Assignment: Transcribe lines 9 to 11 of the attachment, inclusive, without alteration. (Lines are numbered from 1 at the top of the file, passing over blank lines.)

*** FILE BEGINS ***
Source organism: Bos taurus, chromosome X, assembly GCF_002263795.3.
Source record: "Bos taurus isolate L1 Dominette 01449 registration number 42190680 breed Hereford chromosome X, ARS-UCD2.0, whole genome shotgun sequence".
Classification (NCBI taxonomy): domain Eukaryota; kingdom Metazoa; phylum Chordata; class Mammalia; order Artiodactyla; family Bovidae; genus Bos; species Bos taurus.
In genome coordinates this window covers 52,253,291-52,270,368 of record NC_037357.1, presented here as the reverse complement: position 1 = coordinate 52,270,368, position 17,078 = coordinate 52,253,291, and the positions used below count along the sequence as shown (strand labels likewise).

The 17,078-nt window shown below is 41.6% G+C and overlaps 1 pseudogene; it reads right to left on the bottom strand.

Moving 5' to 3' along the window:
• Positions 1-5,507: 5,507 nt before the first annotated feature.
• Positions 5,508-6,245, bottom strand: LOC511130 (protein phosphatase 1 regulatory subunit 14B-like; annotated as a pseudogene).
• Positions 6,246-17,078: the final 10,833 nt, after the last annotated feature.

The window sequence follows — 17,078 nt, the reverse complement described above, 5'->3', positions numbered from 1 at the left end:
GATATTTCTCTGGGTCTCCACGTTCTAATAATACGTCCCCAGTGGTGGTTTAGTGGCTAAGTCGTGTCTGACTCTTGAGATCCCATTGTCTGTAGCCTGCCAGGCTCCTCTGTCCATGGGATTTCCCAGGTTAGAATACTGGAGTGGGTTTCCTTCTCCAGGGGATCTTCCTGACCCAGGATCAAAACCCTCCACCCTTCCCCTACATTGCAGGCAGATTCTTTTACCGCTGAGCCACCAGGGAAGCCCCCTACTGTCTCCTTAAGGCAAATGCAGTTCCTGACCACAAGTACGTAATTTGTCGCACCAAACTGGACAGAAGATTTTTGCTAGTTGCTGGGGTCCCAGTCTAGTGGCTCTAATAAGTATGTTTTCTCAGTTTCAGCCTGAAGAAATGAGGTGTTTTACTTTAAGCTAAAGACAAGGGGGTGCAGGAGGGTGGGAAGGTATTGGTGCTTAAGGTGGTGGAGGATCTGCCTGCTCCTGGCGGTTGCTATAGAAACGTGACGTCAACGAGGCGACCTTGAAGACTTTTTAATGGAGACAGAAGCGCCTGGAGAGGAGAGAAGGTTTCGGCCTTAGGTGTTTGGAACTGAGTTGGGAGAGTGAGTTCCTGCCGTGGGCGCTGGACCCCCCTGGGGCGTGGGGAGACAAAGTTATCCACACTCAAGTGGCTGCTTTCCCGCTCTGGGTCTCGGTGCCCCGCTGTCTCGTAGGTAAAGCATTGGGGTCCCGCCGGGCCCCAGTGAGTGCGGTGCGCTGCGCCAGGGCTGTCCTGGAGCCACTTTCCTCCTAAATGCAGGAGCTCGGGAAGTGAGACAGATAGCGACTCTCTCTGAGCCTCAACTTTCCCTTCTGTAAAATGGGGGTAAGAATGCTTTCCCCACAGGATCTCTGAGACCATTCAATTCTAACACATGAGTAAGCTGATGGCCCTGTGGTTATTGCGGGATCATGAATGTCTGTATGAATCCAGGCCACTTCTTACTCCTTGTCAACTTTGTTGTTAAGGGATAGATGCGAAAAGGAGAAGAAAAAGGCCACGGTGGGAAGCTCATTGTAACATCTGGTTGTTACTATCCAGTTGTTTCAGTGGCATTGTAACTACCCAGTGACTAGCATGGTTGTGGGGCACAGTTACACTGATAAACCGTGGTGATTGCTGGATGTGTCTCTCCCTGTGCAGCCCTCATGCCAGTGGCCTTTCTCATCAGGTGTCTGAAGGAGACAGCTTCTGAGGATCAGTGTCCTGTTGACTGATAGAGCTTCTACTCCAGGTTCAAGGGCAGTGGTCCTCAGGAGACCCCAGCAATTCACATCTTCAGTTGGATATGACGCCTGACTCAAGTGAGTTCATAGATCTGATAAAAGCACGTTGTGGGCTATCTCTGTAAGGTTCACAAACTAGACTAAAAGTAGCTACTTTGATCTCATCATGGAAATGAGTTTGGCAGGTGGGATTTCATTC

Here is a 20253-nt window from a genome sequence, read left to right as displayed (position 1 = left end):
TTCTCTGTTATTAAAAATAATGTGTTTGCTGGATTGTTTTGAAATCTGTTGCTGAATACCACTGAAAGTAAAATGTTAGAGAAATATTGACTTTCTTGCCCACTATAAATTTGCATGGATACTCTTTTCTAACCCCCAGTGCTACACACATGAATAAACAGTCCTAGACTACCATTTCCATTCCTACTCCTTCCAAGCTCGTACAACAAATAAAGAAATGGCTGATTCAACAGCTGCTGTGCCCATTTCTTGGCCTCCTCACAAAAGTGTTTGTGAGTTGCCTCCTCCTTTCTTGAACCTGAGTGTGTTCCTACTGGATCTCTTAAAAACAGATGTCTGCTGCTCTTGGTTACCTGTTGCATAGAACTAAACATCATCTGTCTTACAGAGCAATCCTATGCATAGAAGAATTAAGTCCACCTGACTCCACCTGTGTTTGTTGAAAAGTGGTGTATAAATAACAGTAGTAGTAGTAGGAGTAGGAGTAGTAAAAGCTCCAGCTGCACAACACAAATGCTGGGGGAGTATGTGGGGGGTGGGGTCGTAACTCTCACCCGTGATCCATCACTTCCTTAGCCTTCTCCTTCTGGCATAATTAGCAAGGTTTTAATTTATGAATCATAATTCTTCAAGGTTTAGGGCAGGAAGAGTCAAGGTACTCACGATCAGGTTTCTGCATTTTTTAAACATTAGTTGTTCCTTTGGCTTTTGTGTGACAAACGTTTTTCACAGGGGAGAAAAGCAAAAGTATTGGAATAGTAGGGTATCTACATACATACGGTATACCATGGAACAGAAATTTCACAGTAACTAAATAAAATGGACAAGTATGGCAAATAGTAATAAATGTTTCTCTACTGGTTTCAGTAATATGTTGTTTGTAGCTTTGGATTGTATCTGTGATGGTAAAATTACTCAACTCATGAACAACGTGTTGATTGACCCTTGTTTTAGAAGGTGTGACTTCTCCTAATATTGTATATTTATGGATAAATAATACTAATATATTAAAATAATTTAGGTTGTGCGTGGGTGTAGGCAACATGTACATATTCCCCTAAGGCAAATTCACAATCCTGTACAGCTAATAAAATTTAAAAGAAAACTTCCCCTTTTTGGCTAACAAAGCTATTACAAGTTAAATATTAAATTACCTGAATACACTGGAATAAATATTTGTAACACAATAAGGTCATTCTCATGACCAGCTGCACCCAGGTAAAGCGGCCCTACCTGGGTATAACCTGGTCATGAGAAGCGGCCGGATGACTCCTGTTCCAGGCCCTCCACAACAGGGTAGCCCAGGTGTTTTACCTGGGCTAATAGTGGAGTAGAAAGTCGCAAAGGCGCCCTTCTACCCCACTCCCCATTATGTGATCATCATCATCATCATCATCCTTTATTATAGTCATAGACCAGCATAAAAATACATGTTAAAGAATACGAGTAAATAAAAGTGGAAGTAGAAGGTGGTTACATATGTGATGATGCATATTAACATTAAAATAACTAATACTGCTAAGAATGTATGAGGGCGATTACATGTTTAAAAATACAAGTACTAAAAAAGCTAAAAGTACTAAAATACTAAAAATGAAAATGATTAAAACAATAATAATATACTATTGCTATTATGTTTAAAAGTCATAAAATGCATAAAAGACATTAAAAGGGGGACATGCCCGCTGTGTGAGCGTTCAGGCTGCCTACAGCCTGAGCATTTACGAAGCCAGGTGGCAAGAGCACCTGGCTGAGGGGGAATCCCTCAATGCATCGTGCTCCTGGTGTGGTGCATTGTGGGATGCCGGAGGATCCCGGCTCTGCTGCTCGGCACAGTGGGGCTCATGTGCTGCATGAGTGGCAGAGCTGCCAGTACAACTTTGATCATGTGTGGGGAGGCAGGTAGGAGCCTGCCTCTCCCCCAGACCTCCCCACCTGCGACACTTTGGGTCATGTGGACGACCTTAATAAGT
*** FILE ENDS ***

• Positions 6,246-17,078: the final 10,833 nt, after the last annotated feature.

The window sequence follows — 17,078 nt, the reverse complement described above, 5'->3', positions numbered from 1 at the left end:
GATATTTCTCTGGGTCTCCACGTTCTAATAATACGTCCCCAGTGGTGGTTTAGTGGCTAAGTCGTGTCTGACTCTTGAGATCCCATTGTCTGTAGCCTGCCAGGCTCCTCTGTCCATGGGATTTCCCAGGTTAGAATACTGGAGTGGGTTTCCTTCTCCAGGGGATCTTCCTGACCCAGGATCAAAACCCTCCACCCTTCCCCTACATTGCAGGCAGATTCTTTTACCGCTGAGCCACCAGGGAAGCCCCCTACTGTCTCCTTAAGGCAAATGCAGTTCCTGACCACAAGTACGTAATTTGTCGCACCAAACTGGACAGAAGATTTTTGCTAGTTGCTGGGGTCCCAGTCTAGTGGCTCTAATAAGTATGTTTTCTCAGTTTCAGCCTGAAGAAATGAGGTGTTTTACTTTAAGCTAAAGACAAGGGGGTGCAGGAGGGTGGGAAGGTATTGGTGCTTAAGGTGGTGGAGGATCTGCCTGCTCCTGGCGGTTGCTATAGAAACGTGACGTCAACGAGGCGACCTTGAAGACTTTTTAATGGAGACAGAAGCGCCTGGAGAGGAGAGAAGGTTTCGGCCTTAGGTGTTTGGAACTGAGTTGGGAGAGTGAGTTCCTGCCGTGGGCGCTGGACCCCCCTGGGGCGTGGGGAGACAAAGTTATCCACACTCAAGTGGCTGCTTTCCCGCTCTGGGTCTCGGTGCCCCGCTGTCTCGTAGGTAAAGCATTGGGGTCCCGCCGGGCCCCAGTGAGTGCGGTGCGCTGCGCCAGGGCTGTCCTGGAGCCACTTTCCTCCTAAATGCAGGAGCTCGGGAAGTGAGACAGATAGCGACTCTCTCTGAGCCTCAACTTTCCCTTCTGTAAAATGGGGGTAAGAATGCTTTCCCCACAGGATCTCTGAGACCATTCAATTCTAACACATGAGTAAGCTGATGGCCCTGTGGTTATTGCGGGATCATGAATGTCTGTATGAATCCAGGCCACTTCTTACTCCTTGTCAACTTTGTTGTTAAGGGATAGATGCGAAAAGGAGAAGAAAAAGGCCACGGTGGGAAGCTCATTGTAACATCTGGTTGTTACTATCCAGTTGTTTCAGTGGCATTGTAACTACCCAGTGACTAGCATGGTTGTGGGGCACAGTTACACTGATAAACCGTGGTGATTGCTGGATGTGTCTCTCCCTGTGCAGCCCTCATGCCAGTGGCCTTTCTCATCAGGTGTCTGAAGGAGACAGCTTCTGAGGATCAGTGTCCTGTTGACTGATAGAGCTTCTACTCCAGGTTCAAGGGCAGTGGTCCTCAGGAGACCCCAGCAATTCACATCTTCAGTTGGATATGACGCCTGACTCAAGTGAGTTCATAGATCTGATAAAAGCACGTTGTGGGCTATCTCTGTAAGGTTCACAAACTAGACTAAAAGTAGCTACTTTGATCTCATCATGGAAATGAGTTTGGCAGGTGGGATTTCATTC